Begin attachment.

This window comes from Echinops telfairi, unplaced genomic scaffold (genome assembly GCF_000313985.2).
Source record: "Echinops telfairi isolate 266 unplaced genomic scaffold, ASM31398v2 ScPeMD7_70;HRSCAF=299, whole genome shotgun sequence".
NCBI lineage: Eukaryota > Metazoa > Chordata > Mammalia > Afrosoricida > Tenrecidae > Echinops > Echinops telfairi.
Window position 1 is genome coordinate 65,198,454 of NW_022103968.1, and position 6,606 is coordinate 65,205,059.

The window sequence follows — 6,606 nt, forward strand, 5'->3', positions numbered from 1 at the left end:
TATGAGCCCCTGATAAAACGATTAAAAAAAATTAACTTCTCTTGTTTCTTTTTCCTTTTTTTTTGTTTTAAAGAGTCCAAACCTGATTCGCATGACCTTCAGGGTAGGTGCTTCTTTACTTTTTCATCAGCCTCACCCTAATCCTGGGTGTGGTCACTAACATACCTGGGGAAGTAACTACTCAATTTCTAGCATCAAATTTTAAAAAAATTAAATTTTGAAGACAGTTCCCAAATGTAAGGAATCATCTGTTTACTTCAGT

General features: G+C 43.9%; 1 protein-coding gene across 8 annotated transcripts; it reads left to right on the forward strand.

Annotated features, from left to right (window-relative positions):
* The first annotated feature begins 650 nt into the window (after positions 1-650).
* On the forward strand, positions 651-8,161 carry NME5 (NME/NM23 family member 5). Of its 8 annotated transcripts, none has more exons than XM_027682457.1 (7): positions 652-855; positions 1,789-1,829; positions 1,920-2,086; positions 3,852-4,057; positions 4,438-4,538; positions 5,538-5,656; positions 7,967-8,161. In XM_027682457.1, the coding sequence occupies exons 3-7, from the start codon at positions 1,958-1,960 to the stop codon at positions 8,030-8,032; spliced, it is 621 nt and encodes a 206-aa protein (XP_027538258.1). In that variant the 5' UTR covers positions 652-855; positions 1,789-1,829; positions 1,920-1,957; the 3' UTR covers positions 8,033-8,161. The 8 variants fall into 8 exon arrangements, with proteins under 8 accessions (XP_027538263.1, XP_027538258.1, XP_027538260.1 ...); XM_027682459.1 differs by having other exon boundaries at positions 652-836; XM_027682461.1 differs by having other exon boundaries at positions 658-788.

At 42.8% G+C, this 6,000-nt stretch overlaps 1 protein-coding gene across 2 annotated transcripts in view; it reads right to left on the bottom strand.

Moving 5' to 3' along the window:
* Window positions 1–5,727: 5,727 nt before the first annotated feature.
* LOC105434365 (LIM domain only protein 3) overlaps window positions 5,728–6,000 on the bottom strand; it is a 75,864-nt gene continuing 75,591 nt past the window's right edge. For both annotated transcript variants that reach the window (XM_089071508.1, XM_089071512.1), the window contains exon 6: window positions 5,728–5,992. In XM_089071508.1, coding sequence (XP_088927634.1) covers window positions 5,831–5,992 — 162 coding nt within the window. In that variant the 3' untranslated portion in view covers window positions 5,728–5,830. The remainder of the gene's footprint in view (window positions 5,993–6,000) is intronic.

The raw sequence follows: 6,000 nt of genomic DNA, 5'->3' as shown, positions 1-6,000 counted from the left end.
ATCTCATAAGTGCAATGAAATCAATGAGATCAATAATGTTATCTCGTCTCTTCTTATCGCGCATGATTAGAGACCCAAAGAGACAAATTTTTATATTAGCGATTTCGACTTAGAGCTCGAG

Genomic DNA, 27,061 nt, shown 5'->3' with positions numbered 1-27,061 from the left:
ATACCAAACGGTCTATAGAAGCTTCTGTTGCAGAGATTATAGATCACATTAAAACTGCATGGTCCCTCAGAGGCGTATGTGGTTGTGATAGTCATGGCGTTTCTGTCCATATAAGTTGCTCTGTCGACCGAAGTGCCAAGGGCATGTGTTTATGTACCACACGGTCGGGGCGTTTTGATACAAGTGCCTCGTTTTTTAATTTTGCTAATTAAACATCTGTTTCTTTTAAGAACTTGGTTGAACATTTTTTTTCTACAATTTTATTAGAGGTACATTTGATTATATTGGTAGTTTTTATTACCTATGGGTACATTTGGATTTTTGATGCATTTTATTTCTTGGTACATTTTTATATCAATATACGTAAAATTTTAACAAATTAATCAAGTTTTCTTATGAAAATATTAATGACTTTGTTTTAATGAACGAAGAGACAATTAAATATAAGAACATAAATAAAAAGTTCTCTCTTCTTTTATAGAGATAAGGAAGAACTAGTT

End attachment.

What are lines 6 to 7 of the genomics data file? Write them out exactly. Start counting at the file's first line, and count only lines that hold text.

TATGAGCCCCTGATAAAACGATTAAAAAAAATTAACTTCTCTTGTTTCTTTTTCCTTTTTTTTTGTTTTAAAGAGTCCAAACCTGATTCGCATGACCTTCAGGGTAGGTGCTTCTTTACTTTTTCATCAGCCTCACCCTAATCCTGGGTGTGGTCACTAACATACCTGGGGAAGTAACTACTCAATTTCTAGCATCAAATTTTAAAAAAATTAAATTTTGAAGACAGTTCCCAAATGTAAGGAATCATCTGTTTACTTCAGT

General features: G+C 43.9%; 1 protein-coding gene across 8 annotated transcripts; it reads left to right on the forward strand.